Lords amendment: No. 57, after Clause 61, insert:
,—(1) Where an airport is designated for the purposes of section 78 of the 1982 Act (regulation of noise and vibration from aircraft), the Secretary of State may, after consultation with the airport operator, by order require him—
(2) Any reference in subsection (1) to the movements of aircraft shall be read as a reference to the routes taken by them measured by reference to both direction and height.
(3) Subsection (9) and (10) of the said section 78 (enforcement) shall apply for the purposes of this section as
if, in subsection (9) of that section, any reference to subsection (8) of that section were a reference to subsection (1) of this section.
§ Mr. Michael Spicer
I beg to move, That this House doth agree with the Lords in the said amendment.
§ Mr. Spicer
The new clause enables the Secretary of State, after consultation with the airport operator, to impose on him a requirement to monitor the movement of aircraft—that is, their direction and height—on flights to and from the airport and to make reports. This will be done at the airport operator's expense, but it is a matter for the airport operator whether he chooses to cover the costs of installing and operating the monitoring system through airport user charges.
The new clause will enable compliance with the noise preferential routes to be more effectively monitored. That information will enable us to assist airlines in making greater efforts to keep to noise preferential routes. That, in turn, will make for the more effective limitation of aircraft noise and disturbance around designated airports. The enforcement of compliance will, of course, remain with the Government.
§ Mr. Robert Hughes
I welcome the new clause as one of great importance. Those of us with constituency interests in and around airports or the flight paths of aircraft continually receive complaints about aircraft noise and there has been a feeling that proper checking has not been taking place.
I hope that the Minister will confirm that helicopters, in particular, and not just fixed wing aircraft, will be covered by the provisions. Certainly in my constituency the biggest problem is the large number of complaints about helicopters not following the agreed preferred routes and not complying with the rules, but when we take the complaints up we are often told that the constituent is wrong abut where the helicopter was flying.
Provided that helicopters are covered, I believe that they must be, I welcome the help provided by the new clause in relation to monitoring, and so on, and I give it a warm welcome.
§ Mr. Steen
First, I must declare an interest in British Island Airways, which flies noisy planes that have been quietened by hush kits. I must also declare an interest in British Midland and in its subsidiary companies, Loganair and Manxair. There is considerable concern about the new clause. Noise is rather like security in that there is no limit to the amount of money that could be spent on abatement and safety.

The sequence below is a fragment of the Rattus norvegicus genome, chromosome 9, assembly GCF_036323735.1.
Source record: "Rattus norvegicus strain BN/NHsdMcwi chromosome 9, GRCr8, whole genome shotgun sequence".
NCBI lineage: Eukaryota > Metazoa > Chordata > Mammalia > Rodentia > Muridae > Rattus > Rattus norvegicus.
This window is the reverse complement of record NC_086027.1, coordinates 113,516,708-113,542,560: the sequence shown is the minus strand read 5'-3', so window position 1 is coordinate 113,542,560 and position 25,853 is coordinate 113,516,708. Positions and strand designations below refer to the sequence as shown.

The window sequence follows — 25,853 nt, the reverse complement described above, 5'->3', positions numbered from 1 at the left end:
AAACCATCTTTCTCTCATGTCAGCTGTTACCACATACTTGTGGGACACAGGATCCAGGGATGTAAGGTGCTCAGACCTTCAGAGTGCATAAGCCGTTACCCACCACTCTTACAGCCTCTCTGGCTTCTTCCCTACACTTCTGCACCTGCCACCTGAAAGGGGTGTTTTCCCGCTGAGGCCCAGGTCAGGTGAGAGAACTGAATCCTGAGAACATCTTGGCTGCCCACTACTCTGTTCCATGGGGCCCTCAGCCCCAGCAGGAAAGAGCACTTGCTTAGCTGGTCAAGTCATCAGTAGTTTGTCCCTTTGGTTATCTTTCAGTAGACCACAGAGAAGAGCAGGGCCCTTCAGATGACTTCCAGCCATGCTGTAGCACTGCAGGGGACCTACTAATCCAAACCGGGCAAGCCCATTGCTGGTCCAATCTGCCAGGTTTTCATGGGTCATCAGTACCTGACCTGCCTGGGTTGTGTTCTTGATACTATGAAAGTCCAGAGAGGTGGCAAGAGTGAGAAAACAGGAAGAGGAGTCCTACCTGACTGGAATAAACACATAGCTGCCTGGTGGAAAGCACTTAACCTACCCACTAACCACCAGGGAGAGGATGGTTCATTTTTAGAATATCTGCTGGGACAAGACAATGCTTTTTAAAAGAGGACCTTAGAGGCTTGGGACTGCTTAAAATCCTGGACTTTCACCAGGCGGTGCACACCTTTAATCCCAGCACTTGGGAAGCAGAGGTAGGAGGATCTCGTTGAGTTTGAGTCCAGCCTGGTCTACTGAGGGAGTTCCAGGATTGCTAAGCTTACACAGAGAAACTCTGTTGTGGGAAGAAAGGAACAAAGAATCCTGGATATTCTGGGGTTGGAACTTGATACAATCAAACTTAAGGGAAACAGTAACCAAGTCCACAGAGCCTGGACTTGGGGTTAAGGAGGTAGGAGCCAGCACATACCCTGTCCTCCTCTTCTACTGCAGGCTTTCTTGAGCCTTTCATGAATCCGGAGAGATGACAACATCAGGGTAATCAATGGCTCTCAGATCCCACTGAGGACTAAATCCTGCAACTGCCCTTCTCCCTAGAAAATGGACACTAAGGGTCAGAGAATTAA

Can the Minister give an undertaking that the clause will not be used to drive the smaller airlines, which often use older planes, out of business by insisting upon noise abatement equipment which is so expensive to install? I remind the Minister that British Island Airways was asked to install hush kits on its BAC 111 jets at a price of about £100,000 a plane, which added up to over £1 million for its fleet. According to the monitoring equipment, the actual noise on take-off is the same. The Secretary of State must not be persuaded to exercise the powers in this clause in such a way that he insists on more and more equipment being added to aircraft which will in theory make them quieter but which means that beyond the perimeter of the airport the sound to the public is exactly the same.
1125 The clause gives the Secretary of State too much power which, in the wrong hands, could be exercised in the wrong way. Can the Minister give some reassurance to the smaller airlines, which cannot afford the mammoth expenditure that the state airlines can afford on new, hush-kitted planes, that they will get help from him if he insists on them increasing noise prevention?
The point must be made in the House that whereas the penalties on our airlines are considerable if they fly planes which go beyond certain noise levels, planes from Africa, for example, can continue to fly into Heathrow and into Gatwick even though they are noisier than the planes that our airlines are allowed to fly. I think particularly of the 707s, which our airlines are no longer allowed to fly but which Nigerian and Cyprus airlines will be allowed to fly for another two years. That is discrimination against our airlines.
Perhaps in his reply the Minister can say something about his wish not to discriminate against our smaller airlines or in favour of Third world countries which are today flying noisy planes into Heathrow and Gatwick.
§ Mr. Michael Spicer
I shall be happy to discuss that matter in detail with my hon. Friend. We have had an Adjournment debate on the subject initiated by him or perhaps by my right hon. Friend the Member for Taunton (Sir Edward du Cann). It would be out of order to deal with the matter now because the new clause deals specifically with compliance with noise preferential routes.
I am grateful for what the hon. Member for Aberdeen, North (Mr. Hughes) has said. I have felt strongly about the matter for some time. It seems nonsensical to have noise preferential routes and to have no means of ensuring that they are adhered to. Although costs will be involved, I am grateful for the support of the hon. Gentleman on this important new clause. I can give the assurance the hon. Gentleman sought that helicopters are included.
§ Question put and agreed to.
§ Subsequent Lords amendment agreed to.